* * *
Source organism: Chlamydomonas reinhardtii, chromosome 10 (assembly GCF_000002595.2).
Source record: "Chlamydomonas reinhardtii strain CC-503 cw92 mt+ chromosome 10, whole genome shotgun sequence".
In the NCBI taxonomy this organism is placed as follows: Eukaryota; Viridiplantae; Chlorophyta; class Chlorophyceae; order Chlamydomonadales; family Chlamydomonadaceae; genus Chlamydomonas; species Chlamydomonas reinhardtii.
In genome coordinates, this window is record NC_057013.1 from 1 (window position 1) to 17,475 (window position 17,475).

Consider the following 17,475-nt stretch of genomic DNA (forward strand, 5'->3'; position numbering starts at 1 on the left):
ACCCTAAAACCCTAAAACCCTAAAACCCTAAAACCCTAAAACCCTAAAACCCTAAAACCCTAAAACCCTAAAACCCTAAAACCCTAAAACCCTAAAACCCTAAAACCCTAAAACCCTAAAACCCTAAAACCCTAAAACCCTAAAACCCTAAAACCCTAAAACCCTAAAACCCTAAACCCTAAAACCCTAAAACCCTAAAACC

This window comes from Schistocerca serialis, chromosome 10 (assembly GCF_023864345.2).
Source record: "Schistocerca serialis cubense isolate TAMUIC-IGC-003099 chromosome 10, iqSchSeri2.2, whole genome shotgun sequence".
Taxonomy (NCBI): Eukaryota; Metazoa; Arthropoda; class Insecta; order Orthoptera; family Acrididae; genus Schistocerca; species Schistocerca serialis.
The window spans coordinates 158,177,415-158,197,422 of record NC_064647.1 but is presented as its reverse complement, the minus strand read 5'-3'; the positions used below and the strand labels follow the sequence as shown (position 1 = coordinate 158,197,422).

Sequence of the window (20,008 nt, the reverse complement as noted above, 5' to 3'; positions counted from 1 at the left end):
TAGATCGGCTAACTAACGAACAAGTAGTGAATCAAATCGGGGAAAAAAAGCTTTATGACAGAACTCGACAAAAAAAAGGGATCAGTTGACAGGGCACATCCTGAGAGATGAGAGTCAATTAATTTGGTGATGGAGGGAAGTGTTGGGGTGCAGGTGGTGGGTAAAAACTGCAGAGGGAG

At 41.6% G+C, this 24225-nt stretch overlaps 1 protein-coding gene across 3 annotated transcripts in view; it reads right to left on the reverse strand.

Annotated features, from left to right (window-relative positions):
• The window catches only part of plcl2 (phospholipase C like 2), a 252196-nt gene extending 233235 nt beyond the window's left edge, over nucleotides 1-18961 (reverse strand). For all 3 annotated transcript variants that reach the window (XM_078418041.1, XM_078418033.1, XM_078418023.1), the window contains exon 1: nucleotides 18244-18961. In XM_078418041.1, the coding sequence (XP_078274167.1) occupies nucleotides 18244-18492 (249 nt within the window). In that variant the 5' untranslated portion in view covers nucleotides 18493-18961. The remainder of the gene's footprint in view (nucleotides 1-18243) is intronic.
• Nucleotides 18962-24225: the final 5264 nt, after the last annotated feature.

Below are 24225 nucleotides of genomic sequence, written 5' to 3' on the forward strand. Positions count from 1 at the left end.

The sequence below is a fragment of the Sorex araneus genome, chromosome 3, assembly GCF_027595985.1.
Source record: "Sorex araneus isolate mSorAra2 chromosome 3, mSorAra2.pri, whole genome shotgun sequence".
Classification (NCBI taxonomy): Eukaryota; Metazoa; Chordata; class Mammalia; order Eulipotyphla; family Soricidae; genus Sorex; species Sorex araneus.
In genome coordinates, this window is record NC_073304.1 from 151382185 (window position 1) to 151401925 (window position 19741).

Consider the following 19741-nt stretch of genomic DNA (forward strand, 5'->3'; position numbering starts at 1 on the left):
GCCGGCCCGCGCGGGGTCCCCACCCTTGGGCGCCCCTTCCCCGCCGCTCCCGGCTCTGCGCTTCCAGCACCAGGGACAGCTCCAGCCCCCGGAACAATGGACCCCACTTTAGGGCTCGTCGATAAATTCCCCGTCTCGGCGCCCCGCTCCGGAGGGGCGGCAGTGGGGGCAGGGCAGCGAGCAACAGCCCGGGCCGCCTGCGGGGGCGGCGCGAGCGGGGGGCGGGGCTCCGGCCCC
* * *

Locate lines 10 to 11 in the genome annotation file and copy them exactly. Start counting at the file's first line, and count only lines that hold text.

The window spans coordinates 158,177,415-158,197,422 of record NC_064647.1 but is presented as its reverse complement, the minus strand read 5'-3'; the positions used below and the strand labels follow the sequence as shown (position 1 = coordinate 158,197,422).

Sequence of the window (20,008 nt, the reverse complement as noted above, 5' to 3'; positions counted from 1 at the left end):